5 of the Most Contagious campaigns of 2022 

We’ve made a list, and it’s got nothing to do with being naughty or nice. These are some of most innovative and effective campaigns of the year, according to the Contagious team.

Australian Open / Art Balls 

You could expunge every Eurovision Song Contest entry from public memory and the world would be better for it – with the exception of Waterloo. Abba’s pop banger is the only song worth salvaging from an otherwise dismal genre of music, and it’s the same with the Australian Open’s Art Balls campaigns. Most attempts at incorporating NFTs into marketing either rely on novelty or vastly overestimate people’s appetite for virtual brand merchandise, but Art Balls was a cut above. The NFTs representing patches of tennis court where match-winning shots landed during the 2022 Australian Open demonstrated a clear vision of how digital sports memorabilia could have value. And allocating the plots randomly ahead of the tournament – instead of auctioning them off to the highest bidder afterwards – made the process more fair and more fun. Even if NFTs are eventually relegated to the annals of embarrassing marketing fads, at least we’ll always have Melbourne.

Vice / Unfiltered History / Dentsu Webchutney, Bengalaru 

As a rule of thumb, the campaigns that agencies pitch to brands unsolicited are judged more harshly. They’re often phenomenally creative, but the connection to the business and impact can be limited. Dentsu Webchutney’s campaign for Vice News is proof that achieving both is possible. In fact, the idea originating in India off the back of the Empires of Dirt documentary produced by Vice gives it all the more credibility and strength. Through AR lenses and podcasts that provide a different, more accurate perspective of the artefacts contained within the British Museum, the Unfiltered History Tour changes the cultural narrative and brings it into a modern age. But perhaps the most impressive aspect is the commitment, diligence and heart from both the brand and agency teams to work together to deliver a controversial idea that was thoroughly researched and thoughtfully executed.

Rejected Ales / Matilda Bay / Howatson+Company, Sydney 

It took Matilda Bay 27 attempts to create a golden ale that met its master brewer’s high standards. To dramatise its pursuit of perfection, the brand released the unsuccessful prototypes as a limited-edition beer collection called ‘Rejected Ales’.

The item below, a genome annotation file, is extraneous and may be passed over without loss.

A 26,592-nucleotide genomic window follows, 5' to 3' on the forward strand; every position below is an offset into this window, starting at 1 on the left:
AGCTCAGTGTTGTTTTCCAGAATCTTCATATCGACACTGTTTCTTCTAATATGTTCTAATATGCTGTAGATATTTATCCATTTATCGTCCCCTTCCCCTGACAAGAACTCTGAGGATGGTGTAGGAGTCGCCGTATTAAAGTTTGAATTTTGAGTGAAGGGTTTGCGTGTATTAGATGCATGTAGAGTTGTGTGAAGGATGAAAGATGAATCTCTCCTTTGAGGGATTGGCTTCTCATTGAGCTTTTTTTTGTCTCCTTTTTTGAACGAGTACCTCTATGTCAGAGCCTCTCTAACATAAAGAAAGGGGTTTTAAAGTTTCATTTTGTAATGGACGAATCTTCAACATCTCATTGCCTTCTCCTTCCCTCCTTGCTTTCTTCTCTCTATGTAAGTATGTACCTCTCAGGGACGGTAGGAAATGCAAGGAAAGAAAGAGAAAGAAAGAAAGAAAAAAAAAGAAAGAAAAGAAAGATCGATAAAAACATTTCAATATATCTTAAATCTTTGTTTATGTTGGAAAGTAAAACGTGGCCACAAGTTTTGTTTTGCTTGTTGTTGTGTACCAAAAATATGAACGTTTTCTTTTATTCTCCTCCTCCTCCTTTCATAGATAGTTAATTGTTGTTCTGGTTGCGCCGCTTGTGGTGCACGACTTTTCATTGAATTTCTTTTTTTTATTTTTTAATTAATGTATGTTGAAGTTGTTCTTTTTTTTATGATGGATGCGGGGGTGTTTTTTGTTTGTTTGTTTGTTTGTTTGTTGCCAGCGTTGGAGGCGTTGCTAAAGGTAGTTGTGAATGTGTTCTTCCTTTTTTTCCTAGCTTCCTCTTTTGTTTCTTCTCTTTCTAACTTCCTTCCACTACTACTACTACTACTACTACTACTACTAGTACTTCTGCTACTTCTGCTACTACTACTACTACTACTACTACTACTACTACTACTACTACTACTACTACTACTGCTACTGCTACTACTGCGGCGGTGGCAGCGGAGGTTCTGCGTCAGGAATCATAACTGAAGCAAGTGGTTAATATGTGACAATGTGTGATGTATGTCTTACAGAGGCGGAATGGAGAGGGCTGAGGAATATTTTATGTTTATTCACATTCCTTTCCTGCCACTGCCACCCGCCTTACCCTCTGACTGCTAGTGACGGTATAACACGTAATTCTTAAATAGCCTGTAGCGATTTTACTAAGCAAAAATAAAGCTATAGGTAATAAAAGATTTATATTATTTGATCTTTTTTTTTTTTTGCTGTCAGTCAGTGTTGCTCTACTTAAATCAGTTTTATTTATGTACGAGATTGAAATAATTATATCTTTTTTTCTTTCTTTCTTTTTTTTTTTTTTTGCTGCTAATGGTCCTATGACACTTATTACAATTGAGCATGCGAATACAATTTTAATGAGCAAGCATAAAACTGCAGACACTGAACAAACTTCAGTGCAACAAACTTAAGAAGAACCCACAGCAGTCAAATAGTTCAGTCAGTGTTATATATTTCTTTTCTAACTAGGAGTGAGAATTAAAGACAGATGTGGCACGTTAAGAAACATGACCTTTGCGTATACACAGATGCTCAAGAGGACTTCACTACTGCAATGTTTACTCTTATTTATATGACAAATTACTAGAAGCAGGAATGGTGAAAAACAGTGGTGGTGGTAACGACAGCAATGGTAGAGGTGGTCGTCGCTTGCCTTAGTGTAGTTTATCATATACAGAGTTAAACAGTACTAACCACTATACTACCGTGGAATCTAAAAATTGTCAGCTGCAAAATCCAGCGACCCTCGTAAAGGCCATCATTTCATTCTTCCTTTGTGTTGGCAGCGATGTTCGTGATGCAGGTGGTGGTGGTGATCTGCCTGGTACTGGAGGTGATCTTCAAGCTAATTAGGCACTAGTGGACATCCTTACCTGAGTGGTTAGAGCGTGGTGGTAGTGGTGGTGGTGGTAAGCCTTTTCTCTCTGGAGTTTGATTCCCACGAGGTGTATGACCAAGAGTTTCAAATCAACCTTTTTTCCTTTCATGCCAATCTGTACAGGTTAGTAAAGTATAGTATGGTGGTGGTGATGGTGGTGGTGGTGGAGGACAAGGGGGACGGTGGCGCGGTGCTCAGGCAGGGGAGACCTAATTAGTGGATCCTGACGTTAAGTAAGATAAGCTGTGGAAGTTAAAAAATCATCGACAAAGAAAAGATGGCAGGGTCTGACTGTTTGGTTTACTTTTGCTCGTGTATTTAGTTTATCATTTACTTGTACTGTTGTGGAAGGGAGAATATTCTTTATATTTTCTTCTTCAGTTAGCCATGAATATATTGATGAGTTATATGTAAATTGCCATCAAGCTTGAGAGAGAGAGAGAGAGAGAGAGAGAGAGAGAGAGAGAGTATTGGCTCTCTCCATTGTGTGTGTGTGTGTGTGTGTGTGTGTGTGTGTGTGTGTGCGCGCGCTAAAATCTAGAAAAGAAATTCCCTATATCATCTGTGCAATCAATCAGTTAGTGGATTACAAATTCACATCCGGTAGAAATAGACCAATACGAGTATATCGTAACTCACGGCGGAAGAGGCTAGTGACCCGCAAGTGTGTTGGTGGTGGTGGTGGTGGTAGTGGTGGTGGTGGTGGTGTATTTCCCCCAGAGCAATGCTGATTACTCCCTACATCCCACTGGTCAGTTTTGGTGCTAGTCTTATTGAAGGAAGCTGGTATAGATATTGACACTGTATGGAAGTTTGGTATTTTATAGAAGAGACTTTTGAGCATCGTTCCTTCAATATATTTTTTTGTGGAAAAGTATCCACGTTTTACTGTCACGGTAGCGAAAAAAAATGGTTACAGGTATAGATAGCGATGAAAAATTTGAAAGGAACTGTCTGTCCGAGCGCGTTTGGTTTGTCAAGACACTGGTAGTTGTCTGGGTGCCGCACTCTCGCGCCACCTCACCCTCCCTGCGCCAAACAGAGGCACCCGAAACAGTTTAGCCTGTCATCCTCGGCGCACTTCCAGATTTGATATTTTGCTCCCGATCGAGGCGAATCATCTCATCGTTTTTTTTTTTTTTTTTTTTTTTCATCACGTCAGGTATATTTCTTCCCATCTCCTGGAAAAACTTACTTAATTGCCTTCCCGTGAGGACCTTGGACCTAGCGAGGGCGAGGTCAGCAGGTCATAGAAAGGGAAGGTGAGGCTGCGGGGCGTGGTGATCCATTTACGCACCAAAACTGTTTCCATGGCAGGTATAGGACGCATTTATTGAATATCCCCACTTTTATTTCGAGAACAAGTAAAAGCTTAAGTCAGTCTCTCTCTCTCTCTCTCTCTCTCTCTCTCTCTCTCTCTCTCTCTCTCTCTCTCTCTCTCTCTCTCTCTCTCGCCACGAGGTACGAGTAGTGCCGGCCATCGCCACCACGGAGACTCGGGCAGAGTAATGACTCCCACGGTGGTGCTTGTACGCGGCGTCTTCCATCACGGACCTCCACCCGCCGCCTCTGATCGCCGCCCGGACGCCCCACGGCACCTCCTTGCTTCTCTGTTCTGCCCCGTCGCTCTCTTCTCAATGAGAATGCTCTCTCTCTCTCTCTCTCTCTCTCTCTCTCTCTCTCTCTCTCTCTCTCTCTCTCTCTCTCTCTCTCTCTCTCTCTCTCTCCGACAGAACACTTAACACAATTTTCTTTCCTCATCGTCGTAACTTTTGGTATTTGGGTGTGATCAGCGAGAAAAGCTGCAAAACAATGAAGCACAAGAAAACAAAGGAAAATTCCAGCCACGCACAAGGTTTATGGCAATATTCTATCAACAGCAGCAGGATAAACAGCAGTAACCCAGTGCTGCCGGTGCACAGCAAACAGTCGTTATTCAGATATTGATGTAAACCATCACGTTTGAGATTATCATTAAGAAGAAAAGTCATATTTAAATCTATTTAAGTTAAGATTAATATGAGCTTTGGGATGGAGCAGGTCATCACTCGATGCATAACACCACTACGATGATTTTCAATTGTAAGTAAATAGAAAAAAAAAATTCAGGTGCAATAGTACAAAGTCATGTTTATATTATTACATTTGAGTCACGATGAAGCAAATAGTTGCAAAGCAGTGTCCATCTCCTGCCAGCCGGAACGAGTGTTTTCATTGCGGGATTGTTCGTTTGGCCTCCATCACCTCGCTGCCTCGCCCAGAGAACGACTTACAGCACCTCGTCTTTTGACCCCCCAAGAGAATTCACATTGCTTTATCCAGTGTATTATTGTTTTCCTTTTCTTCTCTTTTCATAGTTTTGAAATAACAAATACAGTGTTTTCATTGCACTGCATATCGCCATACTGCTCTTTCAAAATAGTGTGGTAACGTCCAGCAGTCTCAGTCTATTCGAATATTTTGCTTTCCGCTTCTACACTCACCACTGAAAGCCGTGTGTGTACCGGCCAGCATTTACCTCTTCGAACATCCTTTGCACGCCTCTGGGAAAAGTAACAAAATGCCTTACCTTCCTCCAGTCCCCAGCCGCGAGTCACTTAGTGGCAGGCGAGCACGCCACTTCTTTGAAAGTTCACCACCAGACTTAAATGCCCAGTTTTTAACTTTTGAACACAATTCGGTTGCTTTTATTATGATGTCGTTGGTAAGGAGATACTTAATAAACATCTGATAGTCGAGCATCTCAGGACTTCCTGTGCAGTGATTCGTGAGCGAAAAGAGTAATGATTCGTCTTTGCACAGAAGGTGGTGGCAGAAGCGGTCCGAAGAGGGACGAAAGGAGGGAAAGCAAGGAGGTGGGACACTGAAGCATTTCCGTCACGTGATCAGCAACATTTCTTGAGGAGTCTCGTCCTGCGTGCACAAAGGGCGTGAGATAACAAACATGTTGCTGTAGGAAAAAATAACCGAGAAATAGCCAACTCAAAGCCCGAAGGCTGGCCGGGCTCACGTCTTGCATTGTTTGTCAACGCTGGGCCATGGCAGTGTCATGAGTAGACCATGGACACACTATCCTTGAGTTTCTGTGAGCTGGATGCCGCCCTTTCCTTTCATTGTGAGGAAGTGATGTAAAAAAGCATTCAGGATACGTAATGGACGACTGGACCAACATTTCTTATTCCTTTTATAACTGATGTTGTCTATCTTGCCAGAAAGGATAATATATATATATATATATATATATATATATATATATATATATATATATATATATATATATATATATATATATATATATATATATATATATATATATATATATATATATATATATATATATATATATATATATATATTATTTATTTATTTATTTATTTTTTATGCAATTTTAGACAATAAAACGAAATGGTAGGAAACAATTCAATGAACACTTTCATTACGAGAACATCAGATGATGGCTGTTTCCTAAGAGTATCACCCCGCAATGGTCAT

By promoting their motley crew of runners up, Matilda Bay effectively demonstrated the relative superiority of their core product. This counter-intuitive approach generated intrigue, ultimately resulting in an 11-fold sales uplift for the brewer along with a 17% increase in the number of retailers who stocked the beer.

The campaign was notable for the manner in which it confidently eschewed the traditional craft-beer tropes. Instead of relying on wildly overblown tales of provenance, the brand opted for a boldly minimalist and radically transparent aesthetic. This disarming level of honesty cut through the beard-stroking babble, giving Matilda Bay some refreshing standout in the notoriously saturated craft beer market.

Tesco / Voice of the Checkout / BBH London 

Brands often struggle to replicate the chaotic charms of TikTok, behaving on the social media platform like a dad at a disco. They think they get it, but they really don’t. It makes Tesco’s TikTok arrival particularly noteworthy. Here, the supermarket showcased its sense of humour and platform fluency with a duet-inspired competition for people to become the voice of its self-checkouts, and it was rewarded with 1.1 million views in just 24 hours. The prize of 10,000 Clubcard points connected the competition back to the brand, too, driving awareness among a younger target market that is eager to be entertained, rather than advertised at.

Apple / 911 

At the beginning of the year, Apple made the most powerful case for its watch yet. Not that it reminds you to stand up when you’ve been sitting down for too long, or makes you look like an undercover agent when you speak into it – the message was that an Apple Watch could save your life. The 911 ad used real audio from three emergency calls made from Apple Watches. Transcripts of the calls appeared word by word against beautiful shots of landscapes; tension builds as you hear panicked calls for help from a woman trapped in a capsized car, a paddleboarder stranded at sea, and an elderly farmer who has had a serious fall.

The ad ends with the text: ‘With the help of their watch, Jason, Jim and Amanda were rescued in minutes.’ In 60 seconds, the Apple Watch goes from being a nice accessory to a life-saving device.

To find out which other campaigns we’ve named the Most Contagious of the year, download the 2022 Most Contagious Report for free by completing the form below. 

The Most Contagious Report is packed with insights and analysis, including:

  • In-depth strategy interviews with some of the brands and agencies behind the most innovative campaigns of the year
  • Advice on marketing amid a recession
  • The Contagious view on the trends that will shape the ad industry in the year ahead
  • The Economist’s deputy editor on the big macro-economic trends to watch out for in 2023
  • Summaries of academic research from 2022 that explain how advertising works and consumers behave
  • Much more...

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